My partner and I had gotten married and moved across the country before we started trying. We were ready (more or less!)
We tried. Then tried some more. Then it was too many months.
We needed help. We started to get testing. I have PCOS which I didn’t know before trying, even though my periods were irregular.
I didn’t want to be part of the infertility community (nobody does!!). I slowly wrapped my head around our new reality. And yes, it was ours and not just mine to tackle. My partner and me as a pair.
We were quick to find out we have a sperm issue. My partner was referred to a urologist. It was taking months before it finally became apparent, we were referred accidentally to a pediatric urologist!
So we were finally seen by a fertility doctor, and confirmed we need IVF or donor sperm for next options.
Meanwhile, testing was starting to indicate I do have PCOS and may complicate the donor route.
We were strongly considering donor sperm from my brother-in-law. After researching policies in our province, federally and across provinces because he is out of province, it was likely going to be quicker to do IVF with ICSI with our own genetic makeup.
So we had that wait for a few more months before starting.
In Canada we have a publicly funded system but when you go to a fertility clinic, depending on which province you’re in, it’s usually outside the system and you need to go privately. Yes, we are in a province with no government funding for IVF or a any fertility treatment. It was going to all be out of our pockets. That was a tough pill to swallow when it was a medical reason and infertility either is medical or circumstantial.
In the lead up to and during IVF it was painful to navigate friendships, our own relationship rollercoaster and the mental strain. From the very beginning, I was very open with everyone and anyone about our infertility and what we were going through. I wasn’t on social media about it but I didn’t think of it since I wasn’t a big social media user at the time. But I wish I had been here to connect and find more Community.
What saved me was my own coaching and being coached. The power of what those
sessions did to work on my hope, navigating relationships and I’m the end for me to feel more confident in my decisions and the lack of control transformed my fertility journey.
Then it was time. I had a crazy number of follicles and in the first cycle, my estrogen was increasing up and up. Finally right before egg retrieval they cancelled the cycle and put me on blood thinners. I was devastated. I instantly thought it would never work for us and thinking of all the money down the drain and medication I administered for nothing. Then I developed OHSS. It was an awful experience but I learned so much about my body and how to navigate the bodily changes.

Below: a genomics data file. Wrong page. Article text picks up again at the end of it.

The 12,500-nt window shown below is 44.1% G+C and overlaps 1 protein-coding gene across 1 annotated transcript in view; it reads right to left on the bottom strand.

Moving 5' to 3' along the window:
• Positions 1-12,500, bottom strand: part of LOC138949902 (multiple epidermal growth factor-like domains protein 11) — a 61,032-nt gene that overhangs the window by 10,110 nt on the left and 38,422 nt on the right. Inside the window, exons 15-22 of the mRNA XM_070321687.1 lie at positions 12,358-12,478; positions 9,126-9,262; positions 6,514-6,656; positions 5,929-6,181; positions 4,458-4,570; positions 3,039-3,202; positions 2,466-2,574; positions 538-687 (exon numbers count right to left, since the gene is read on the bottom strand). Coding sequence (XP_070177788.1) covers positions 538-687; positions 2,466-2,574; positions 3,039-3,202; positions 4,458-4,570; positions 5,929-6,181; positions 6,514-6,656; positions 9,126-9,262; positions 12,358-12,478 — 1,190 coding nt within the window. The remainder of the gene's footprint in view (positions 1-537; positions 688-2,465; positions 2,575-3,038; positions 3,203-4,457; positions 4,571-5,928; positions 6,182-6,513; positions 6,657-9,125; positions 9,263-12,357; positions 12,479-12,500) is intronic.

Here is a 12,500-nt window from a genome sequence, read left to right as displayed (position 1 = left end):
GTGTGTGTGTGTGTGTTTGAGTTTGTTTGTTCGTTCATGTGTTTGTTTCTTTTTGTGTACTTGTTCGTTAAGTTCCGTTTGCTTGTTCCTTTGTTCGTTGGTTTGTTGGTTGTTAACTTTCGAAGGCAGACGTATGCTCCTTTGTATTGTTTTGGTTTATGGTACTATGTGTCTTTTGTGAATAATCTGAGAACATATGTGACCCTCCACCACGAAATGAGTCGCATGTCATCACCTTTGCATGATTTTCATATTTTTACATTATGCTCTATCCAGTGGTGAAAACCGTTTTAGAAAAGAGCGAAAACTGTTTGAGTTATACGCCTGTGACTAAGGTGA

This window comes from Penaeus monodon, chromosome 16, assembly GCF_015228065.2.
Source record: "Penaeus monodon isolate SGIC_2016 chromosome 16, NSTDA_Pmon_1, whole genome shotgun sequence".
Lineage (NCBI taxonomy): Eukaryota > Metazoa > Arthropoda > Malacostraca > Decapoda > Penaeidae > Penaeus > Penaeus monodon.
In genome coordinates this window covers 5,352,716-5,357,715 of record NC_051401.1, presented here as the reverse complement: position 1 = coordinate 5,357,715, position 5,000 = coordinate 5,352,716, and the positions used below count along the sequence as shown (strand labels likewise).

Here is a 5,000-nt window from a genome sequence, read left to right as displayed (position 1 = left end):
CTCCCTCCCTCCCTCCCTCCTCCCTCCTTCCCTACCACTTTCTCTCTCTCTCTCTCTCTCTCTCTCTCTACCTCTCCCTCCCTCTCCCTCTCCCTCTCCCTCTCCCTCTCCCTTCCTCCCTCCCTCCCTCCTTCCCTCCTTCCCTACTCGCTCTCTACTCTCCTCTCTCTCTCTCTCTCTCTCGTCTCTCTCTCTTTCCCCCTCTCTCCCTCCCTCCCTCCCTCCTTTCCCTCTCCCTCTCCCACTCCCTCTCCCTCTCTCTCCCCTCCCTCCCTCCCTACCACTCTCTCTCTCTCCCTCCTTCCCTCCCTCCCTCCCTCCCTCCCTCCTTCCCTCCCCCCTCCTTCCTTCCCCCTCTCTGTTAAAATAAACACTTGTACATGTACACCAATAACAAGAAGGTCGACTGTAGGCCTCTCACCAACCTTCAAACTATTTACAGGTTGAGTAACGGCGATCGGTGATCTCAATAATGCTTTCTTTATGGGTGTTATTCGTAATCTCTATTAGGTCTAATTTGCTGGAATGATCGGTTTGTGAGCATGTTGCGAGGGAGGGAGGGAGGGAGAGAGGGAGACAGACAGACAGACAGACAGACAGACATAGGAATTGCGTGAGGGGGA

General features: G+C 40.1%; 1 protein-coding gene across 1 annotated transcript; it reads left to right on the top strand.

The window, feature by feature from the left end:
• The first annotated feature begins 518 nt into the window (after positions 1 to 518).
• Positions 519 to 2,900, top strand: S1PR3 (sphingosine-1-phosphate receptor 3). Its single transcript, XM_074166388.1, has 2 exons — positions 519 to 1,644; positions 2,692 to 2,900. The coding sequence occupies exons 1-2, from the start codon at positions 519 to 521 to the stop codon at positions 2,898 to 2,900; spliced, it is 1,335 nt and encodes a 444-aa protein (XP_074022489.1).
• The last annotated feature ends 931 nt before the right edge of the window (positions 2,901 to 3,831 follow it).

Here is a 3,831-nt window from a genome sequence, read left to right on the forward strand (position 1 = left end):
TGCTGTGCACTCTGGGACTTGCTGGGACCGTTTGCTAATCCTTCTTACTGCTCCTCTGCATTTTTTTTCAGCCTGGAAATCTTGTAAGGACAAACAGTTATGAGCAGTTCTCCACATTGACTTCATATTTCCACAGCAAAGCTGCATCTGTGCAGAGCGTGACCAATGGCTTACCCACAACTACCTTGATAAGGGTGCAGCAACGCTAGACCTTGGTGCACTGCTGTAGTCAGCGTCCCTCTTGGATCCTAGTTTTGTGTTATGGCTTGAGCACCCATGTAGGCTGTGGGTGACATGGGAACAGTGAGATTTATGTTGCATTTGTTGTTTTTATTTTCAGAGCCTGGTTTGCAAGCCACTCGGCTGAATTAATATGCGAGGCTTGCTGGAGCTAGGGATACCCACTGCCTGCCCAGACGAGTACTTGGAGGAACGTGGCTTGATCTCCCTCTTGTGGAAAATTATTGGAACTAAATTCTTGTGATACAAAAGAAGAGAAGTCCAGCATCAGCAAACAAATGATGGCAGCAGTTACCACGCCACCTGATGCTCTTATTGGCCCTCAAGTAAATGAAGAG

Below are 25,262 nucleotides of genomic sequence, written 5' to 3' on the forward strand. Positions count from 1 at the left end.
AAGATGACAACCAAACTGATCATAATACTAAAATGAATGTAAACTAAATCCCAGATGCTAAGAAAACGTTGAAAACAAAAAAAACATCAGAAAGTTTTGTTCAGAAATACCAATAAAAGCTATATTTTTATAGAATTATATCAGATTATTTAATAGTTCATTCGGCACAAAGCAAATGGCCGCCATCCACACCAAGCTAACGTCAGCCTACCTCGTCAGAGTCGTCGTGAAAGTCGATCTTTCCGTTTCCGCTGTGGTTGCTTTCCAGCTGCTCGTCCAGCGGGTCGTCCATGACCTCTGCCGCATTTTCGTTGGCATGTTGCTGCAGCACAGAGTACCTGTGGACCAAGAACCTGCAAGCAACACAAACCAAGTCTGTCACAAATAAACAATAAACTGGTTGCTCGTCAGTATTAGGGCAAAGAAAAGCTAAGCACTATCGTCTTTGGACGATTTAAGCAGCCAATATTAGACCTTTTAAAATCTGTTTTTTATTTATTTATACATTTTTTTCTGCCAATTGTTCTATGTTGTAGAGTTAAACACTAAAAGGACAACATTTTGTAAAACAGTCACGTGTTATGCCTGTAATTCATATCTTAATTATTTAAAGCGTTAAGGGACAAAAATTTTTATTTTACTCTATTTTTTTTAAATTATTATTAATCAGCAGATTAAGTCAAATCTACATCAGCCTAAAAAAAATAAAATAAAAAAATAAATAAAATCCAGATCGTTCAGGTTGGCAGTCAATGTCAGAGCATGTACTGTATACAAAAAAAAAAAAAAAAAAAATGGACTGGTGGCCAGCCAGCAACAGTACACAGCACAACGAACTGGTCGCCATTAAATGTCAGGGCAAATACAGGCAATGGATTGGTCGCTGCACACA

Finally it was time for round 2.
The medication hit me hard. I couldn’t move much quite early on and I was hormonal from day one.
The unknown was real.
I had a 3am emergency room visit with a blood clot. Luckily it didn’t impact the cycle and we proceeded to egg retrieval.
Meanwhile we made the decision to do PGT-A testing in our embryos. That meant no fresh cycle but in the end I was grateful to have a break for my body to heal.
I had even worse OHSS. I wouldn’t wish it on my worse enemy.
We got our results which we were very happy with and moved on to prepping for our FET.
All this while my partner Emanuel and I really strengthened our relationship while we were going through IVF. We brought in my coaching learnings and found a way to work together instead of against each other. It wasn’t always easy, but there was a shift.
We were one of those lucky ones who had success on or first try with our FET and that was also in part because of the PGT-A testing which I’m grateful we went for. I had bleeding for a few weeks throughout my first trimester which turned out to be complete placenta previa.
Long story short, we welcomed our baby to the world in July 2018.
We see IVF as an opportunity. It’s not a guarantee, and we are lucky to be one of those few.
We have embryos frozen ready for #2 and a plan to donate the rest when our family is complete, if we have any unused.
What I found throughout IVF was so much gratitude for the science and financial ability to take this chance. It’s a very hard journey, but I have zero regrets.